Things were not much clearer in the women's competition, where the champion Margaret Abbott only entered because she happened to be on holiday in France with her mother, and was under the impression she was competing in the Ladies Amateur Championship of Paris rather than the Olympics.
Even Lyon himself, the last gold medallist before this week, was something of a leftfield champion, having only taken up the sport aged 38 and enjoyed most of his sporting success before Paris as a cricketer in his native Canada.
So long has golf been excluded since then that tug-of-war, rope climbing and pistol duelling have all featured on the Olympic schedule more recently.
But this is a golden chance for the game, all the same.
The course itself is fine - not hugely interesting, but testing when the wind gets up, as it tends to in the afternoon, and reflective of its natural coastal geography with sand and wild grasses lining the fairways, and the colour of each bunker depending on the native subsoil found there.
Crowds are supposed to improve each day, with organisers claiming Sunday's final round is already a sell-out. Despite all those high-profile no-shows there are still plenty of Major wins - Padraig Harrington's three, Henrik Stenson's newly-claimed Open title, Bubba Watson's two Masters - and plenty looking to make up for Majors missing, not least Rickie Fowler and Sergio Garcia.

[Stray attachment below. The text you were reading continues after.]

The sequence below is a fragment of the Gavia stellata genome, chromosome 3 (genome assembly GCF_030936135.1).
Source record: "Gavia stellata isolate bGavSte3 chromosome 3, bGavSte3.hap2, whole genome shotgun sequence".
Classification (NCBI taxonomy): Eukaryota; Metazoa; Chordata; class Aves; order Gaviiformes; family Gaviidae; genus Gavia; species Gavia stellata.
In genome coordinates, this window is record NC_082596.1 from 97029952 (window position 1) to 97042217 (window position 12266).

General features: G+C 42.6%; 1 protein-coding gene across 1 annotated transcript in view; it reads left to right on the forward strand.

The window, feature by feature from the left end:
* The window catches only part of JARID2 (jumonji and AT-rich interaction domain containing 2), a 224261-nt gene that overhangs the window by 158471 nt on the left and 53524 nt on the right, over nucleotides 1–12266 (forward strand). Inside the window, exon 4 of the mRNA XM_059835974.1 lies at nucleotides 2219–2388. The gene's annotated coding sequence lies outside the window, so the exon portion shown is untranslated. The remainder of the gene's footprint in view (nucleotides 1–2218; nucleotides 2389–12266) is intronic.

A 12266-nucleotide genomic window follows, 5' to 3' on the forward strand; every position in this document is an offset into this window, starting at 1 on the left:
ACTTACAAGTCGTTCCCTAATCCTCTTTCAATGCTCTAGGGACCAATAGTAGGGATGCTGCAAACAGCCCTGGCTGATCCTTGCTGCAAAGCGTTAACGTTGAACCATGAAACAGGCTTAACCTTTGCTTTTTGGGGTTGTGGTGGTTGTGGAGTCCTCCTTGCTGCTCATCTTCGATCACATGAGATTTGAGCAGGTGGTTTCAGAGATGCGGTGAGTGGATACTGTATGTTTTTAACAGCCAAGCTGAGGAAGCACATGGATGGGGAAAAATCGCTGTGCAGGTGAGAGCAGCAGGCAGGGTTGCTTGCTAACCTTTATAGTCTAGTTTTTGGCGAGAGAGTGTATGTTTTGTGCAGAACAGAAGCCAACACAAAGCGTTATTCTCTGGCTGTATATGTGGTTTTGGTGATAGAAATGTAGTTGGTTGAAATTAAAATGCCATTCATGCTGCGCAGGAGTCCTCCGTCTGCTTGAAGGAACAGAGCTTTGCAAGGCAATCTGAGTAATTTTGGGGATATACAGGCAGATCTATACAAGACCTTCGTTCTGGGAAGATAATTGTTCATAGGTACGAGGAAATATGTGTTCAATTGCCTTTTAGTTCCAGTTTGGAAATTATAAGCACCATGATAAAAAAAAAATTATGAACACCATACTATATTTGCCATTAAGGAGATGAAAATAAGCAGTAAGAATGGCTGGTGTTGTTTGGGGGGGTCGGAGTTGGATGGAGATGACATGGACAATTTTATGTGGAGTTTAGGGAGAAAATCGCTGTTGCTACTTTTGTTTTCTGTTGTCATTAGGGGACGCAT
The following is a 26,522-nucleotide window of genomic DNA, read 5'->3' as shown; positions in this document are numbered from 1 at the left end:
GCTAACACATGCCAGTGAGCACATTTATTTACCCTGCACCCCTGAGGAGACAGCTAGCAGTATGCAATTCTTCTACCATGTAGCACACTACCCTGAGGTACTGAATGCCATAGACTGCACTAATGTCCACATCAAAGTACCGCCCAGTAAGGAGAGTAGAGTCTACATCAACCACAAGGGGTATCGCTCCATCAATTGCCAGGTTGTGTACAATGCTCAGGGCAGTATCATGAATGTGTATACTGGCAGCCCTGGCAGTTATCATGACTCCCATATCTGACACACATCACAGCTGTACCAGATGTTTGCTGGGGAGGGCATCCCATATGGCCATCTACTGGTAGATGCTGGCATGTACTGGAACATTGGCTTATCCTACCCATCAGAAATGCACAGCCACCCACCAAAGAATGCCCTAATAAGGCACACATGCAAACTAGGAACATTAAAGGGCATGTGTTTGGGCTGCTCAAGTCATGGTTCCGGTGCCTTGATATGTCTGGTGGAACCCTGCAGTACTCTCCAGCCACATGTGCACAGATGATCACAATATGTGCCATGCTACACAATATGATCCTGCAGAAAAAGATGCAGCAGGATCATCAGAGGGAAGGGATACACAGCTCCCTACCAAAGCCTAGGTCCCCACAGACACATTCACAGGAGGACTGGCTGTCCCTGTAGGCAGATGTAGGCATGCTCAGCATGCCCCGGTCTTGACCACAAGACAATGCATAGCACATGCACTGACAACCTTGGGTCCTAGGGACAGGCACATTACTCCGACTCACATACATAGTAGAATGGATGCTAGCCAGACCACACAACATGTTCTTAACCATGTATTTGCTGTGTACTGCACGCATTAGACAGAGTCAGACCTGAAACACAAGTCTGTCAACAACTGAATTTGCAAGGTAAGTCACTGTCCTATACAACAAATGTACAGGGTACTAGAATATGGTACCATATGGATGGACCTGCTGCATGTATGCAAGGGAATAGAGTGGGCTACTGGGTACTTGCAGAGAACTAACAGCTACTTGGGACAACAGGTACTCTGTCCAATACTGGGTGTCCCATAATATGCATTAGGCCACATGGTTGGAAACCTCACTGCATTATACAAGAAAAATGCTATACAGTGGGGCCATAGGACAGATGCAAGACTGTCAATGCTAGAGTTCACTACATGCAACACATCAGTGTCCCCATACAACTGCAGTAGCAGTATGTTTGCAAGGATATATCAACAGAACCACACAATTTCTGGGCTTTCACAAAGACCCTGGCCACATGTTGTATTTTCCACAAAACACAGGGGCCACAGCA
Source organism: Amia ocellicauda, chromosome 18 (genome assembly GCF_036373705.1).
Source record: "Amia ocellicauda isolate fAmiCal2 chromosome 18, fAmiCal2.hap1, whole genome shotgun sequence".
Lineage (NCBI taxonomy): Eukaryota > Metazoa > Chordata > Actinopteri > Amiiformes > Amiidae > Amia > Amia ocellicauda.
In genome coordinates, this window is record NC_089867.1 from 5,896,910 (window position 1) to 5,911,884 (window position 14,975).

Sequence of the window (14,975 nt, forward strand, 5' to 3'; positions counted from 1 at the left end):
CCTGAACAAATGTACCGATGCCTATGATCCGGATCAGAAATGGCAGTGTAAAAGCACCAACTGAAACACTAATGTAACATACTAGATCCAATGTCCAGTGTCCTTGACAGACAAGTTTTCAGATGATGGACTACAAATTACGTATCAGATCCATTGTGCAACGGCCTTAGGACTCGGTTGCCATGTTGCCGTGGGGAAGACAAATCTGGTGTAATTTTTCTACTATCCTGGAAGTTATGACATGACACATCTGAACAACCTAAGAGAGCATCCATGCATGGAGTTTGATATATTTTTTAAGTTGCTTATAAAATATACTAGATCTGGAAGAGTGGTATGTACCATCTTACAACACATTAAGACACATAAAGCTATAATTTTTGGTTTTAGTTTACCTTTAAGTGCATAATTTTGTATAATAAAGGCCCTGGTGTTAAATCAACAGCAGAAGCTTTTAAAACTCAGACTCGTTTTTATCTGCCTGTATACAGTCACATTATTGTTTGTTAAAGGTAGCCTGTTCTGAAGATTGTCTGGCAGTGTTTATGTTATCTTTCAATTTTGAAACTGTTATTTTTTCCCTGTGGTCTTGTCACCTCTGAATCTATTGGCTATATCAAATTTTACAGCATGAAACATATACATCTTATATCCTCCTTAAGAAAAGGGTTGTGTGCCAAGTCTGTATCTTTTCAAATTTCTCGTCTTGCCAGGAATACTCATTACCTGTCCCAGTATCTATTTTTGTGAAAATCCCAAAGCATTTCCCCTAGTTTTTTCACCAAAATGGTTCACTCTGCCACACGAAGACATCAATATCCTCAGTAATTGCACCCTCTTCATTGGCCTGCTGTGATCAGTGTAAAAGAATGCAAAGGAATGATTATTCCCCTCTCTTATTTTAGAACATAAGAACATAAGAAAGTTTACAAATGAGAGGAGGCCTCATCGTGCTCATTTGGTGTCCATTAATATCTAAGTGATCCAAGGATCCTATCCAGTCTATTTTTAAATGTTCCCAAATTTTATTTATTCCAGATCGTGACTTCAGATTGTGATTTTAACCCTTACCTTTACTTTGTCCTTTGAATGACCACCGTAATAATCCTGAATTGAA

And this is only the start. Just as no-one would pass judgement on a Major after only the first round has been completed, so this Olympic tournament must be given time to develop. The strokeplay format arguably may not be as accessible as matchplay might have been to novice spectators nor as alluring to the grizzled, but the medal format provides a novel twist to the scoring: will the man in third place on the 18th, two shots behind the leader, go for broke for the win as you might expect on the PGA Tour, or lay up to protect his possible bronze?
Tennis, the closest equivalent to golf among professional Olympic sports, took its own time to flourish when it was readmitted to the Games in 1988. Steffi Graf may have won the women's gold, but the men's champion was the unheralded if aesthetically pleasing Miloslav Mecir, with only three of the world's top 10 men taking part. By London 2012, 24 years later, the injured Rafael Nadal was the only missing player from the world's elite.
The players too have an opportunity to embrace a new experience in a sometimes homogenous golfing environment. Rose is relishing it, taking part in the opening ceremony at the Maracana, staying in the athletes' village, hanging out with compatriots he had never met before from sports he knew little about.
He was rewarded on Thursday morning with the first hole-in-one in Olympic history, a pleasing moment of serendipity on an otherwise underwhelming day. Da Silva, too, striped that first tee-shot straight down the middle of the fairway.
Golf needs its stars that are here to shine. When George Lyon travelled to London in 1908 to defend his title, he found the event cancelled two days before it was due to start due to a series of administrative errors. Another self-inflicted wound like that might just take another 112 years to heal.